Should You Buy Pet Insurance? - Rodgers & Associates

Should You Buy Pet Insurance?

A client recently told me about an incident that happened with their six-month old boxer. The dog had suffered a broken leg and was treated at the University Of Pennsyl­vania School Of Veterinary Medicine. The break was in two places and required pins and a steel plate to repair. The treatment cost several thousand dollars and several repeat visits. Fortu­nately they had taken out a pet insurance policy which covered most of the cost.

Pet insurance certainly paid for itself in this situation, but I wouldn’t go so far as to say I would recommend it to every pet owner. Insurance for a dog usually runs between $22 — $28 per month. The premium can vary by the breed and age of your dog. It also depends on the amount of coverage you choose. Basic insurance for dogs and cats provides coverage for accidental injuries, emergencies and illnesses. The ASPCA offers basic coverage ranging from $20–30 per month for a dog and $15–20 per month per cat for accident coverage, and a little more to include the mainte­nance options.

Pet insurance can add thousands of dollars to the cost of owning a pet over their lifetime and the chances are low that you would ever need to spend that amount for treatment. I think the answer greatly depends on the pet owner and how far they are willing to go to save their pet. Pet owners that take a pragmatic approach to their animals should probably not buy insurance. If the cost of treatment got too high, they would choose to have the animal put down.

Most medical proce­dures that are available for humans are also available for pets. Organ trans­plants, cancer treatment, and expensive diagnostic tests such as MRIs are now available through your veteri­narian. These proce­dures can cost thousands, so if you are the type of person that will do anything to save your pet, this insurance is a good alter­native to going into debt. American Pet Products reported that Americans spent $45.4 billion in 2009 on their pets and 27% of the total was for veterinary care. Most of this expense is coming out-of-pocket. The National Commission on Veterinary Economic Issues reports that less than 1% of pet owners have pet insurance.

Pet insurance coverage varies by policy. Most policies have deductibles, co-pays and caps that limit how much will be paid out annually which is similar to tradi­tional medical policies for humans. Pre-existing problems and hered­itary condi­tions, such as hip dysplasia in retrievers and German shepherds, are normally excluded. Older pets may not be insurable. Some companies put the cut-off at age 9. Those companies that insure older pets have expensive surcharges. When shopping for a policy you need to pay attention to the differ­ences in deductibles, co-pays and caps. If you have more than one pet, find out if the insurer offers discounts for insuring multiple pets.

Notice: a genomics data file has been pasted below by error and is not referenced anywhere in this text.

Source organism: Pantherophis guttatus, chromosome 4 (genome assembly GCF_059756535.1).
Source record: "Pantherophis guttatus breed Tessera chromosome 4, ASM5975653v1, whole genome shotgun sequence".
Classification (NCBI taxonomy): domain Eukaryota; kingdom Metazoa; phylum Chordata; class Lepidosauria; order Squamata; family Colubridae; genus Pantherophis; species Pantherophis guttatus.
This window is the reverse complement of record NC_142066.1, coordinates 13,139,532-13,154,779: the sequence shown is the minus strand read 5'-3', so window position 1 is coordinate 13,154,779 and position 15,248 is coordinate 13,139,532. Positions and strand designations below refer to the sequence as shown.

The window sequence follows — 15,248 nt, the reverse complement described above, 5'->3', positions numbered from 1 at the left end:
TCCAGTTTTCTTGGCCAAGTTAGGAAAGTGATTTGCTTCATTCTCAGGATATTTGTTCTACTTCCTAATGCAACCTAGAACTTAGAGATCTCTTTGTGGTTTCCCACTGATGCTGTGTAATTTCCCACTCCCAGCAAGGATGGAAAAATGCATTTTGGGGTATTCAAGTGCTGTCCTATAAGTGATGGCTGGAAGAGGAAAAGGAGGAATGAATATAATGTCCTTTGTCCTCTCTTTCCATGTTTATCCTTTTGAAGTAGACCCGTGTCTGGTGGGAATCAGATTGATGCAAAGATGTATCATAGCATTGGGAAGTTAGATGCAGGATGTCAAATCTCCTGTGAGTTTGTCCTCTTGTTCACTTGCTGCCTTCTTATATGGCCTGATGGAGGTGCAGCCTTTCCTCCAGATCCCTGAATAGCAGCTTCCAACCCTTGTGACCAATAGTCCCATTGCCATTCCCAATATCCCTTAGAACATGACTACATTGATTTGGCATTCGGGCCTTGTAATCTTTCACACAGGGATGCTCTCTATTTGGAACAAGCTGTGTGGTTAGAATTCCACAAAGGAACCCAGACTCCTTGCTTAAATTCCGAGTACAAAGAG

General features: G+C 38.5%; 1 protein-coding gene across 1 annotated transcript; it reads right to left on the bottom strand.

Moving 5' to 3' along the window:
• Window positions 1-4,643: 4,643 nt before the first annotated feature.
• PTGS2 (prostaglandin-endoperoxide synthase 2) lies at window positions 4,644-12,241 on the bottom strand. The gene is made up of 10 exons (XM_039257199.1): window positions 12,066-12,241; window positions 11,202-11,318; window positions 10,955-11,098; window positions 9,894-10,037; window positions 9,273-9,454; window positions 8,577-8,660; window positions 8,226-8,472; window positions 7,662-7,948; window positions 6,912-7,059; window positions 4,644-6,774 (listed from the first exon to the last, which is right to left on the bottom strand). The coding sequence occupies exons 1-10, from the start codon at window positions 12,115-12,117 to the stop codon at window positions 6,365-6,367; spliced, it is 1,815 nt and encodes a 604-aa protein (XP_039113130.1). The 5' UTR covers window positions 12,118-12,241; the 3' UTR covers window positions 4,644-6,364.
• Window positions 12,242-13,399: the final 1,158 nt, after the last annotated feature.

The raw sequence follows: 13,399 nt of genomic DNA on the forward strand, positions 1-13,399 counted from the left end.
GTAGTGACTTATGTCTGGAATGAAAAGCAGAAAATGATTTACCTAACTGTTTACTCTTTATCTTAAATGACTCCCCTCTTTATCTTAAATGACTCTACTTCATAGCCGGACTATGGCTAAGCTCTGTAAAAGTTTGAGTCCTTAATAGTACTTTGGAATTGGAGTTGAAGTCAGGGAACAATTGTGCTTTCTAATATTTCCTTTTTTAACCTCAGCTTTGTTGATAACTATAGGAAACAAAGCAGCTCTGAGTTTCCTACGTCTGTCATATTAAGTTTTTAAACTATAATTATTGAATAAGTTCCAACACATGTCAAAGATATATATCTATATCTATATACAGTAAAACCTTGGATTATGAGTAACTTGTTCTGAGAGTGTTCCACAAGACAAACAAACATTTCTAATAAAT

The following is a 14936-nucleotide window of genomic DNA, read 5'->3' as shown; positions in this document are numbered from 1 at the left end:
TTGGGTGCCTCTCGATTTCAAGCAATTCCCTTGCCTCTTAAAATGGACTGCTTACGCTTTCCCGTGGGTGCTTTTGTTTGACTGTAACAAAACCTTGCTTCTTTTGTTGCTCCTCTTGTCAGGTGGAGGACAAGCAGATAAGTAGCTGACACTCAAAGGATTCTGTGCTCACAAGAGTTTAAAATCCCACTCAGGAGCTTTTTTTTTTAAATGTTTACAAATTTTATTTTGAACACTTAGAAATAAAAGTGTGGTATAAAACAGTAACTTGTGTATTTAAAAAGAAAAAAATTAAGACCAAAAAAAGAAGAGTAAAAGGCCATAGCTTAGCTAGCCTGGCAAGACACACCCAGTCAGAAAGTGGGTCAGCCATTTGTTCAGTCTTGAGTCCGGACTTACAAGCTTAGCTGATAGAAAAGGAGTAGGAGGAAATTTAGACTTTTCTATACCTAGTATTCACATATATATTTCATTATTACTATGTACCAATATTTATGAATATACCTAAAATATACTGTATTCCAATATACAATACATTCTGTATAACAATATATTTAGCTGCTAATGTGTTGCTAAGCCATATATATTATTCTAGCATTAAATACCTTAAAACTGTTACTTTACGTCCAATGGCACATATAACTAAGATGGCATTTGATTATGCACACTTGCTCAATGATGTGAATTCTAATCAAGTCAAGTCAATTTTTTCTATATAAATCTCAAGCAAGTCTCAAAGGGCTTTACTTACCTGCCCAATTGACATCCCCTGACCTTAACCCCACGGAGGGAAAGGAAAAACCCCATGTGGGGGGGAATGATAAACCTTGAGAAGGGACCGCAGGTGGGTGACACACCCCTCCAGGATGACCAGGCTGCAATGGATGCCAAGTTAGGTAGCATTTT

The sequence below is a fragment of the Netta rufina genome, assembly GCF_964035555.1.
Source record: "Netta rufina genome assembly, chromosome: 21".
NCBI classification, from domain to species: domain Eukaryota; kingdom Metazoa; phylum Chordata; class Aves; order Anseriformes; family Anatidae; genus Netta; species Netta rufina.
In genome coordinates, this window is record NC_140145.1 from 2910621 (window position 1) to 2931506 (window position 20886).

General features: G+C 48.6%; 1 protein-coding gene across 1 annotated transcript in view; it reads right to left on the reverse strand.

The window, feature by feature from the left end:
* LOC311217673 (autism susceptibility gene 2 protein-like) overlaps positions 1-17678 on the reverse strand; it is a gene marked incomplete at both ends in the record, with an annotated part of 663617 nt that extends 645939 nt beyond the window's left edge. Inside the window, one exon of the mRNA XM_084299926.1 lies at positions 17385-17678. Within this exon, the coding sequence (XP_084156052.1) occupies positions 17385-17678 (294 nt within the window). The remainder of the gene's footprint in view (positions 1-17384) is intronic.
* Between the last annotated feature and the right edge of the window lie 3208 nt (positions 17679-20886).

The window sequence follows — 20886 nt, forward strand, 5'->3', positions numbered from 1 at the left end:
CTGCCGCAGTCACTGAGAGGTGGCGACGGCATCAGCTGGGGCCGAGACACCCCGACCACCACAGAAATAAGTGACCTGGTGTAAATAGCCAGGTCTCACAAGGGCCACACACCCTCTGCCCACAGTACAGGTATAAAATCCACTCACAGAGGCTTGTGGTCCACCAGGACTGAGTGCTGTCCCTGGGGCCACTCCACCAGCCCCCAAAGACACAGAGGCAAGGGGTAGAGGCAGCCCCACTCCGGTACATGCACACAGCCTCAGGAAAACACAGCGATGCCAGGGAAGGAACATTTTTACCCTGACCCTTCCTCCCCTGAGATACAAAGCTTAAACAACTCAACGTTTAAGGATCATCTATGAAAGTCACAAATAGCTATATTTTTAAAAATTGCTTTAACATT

According to the nation’s oldest and largest provider of pet health insurance, the top 10 medical condi­tions that were treated in dogs during 2011 were:

  1. Ear Infection
  2. Skin Allergies
  3. Skin Infection
  4. Non-Cancerous Skin Growth
  5. Upset Stomach
  6. Intestinal Upset/Diarrhea
  7. Arthritis
  8. Bladder Infection
  9. Bruise or Contusion
  10. Under­active Thyroid

Regardless of what you decide to do about pet insurance, here are some ways to keep your vet bills in check:

  • Help your pet practice good hygiene. Grooming and trimming nails regularly helps prevent many types of infection. Brush your pet’s teeth at least three times a week to avoid tooth decay and gum disease, which can spread to other parts of the body.
  • Keep pets at an ideal weight and make sure they get plenty of exercise. Obesity leads to a host of ortho­pedic problems as well as diabetes, heart disease and other medical disorders. Find a high-quality diet that your pet likes and stick with it. If you must switch, do so gradually to avoid stomach upset.
  • Keep your pet current on vaccines and parasite preven­tives. Don’t wait until your pet is infested or ill. Contact your local animal-control organi­zation to see if it offers low-cost vaccines, including shots for rabies.
  • Spay or neuter your pet early. You’ll save on vet bills for serious medical condi­tions such as breast, uterine and testicular cancer. You’ll also greatly reduce the risk that your pet will be hit by a car or injured in a fight, since animals “on the prowl” are prone to wandering and aggression.
  • Keep cats indoors. The average life expectancy of a cat that goes outside is only three to five years, compared to more than 12 years for indoor cats.
  • Pet-proof your home and yard. Store medica­tions and chemicals safely, make sure that fences and gates are secure, and keep poisonous plants out of reach.

Source: Parade Magazine, “How to Save Money on Your Vet Bills

Rick’s Insights

  • You may be better off keeping your money invested than paying premiums for pet insurance. How far are you willing to go to save your pet?
  • Pet insurance is a lot like medical insurance for humans. Don’t just shop for premiums, check the deductibles and co-pays before you buy.
  • The best way to keep your vet bills down is to practice good preven­tative care. Follow the tips recom­mended in this newsletter.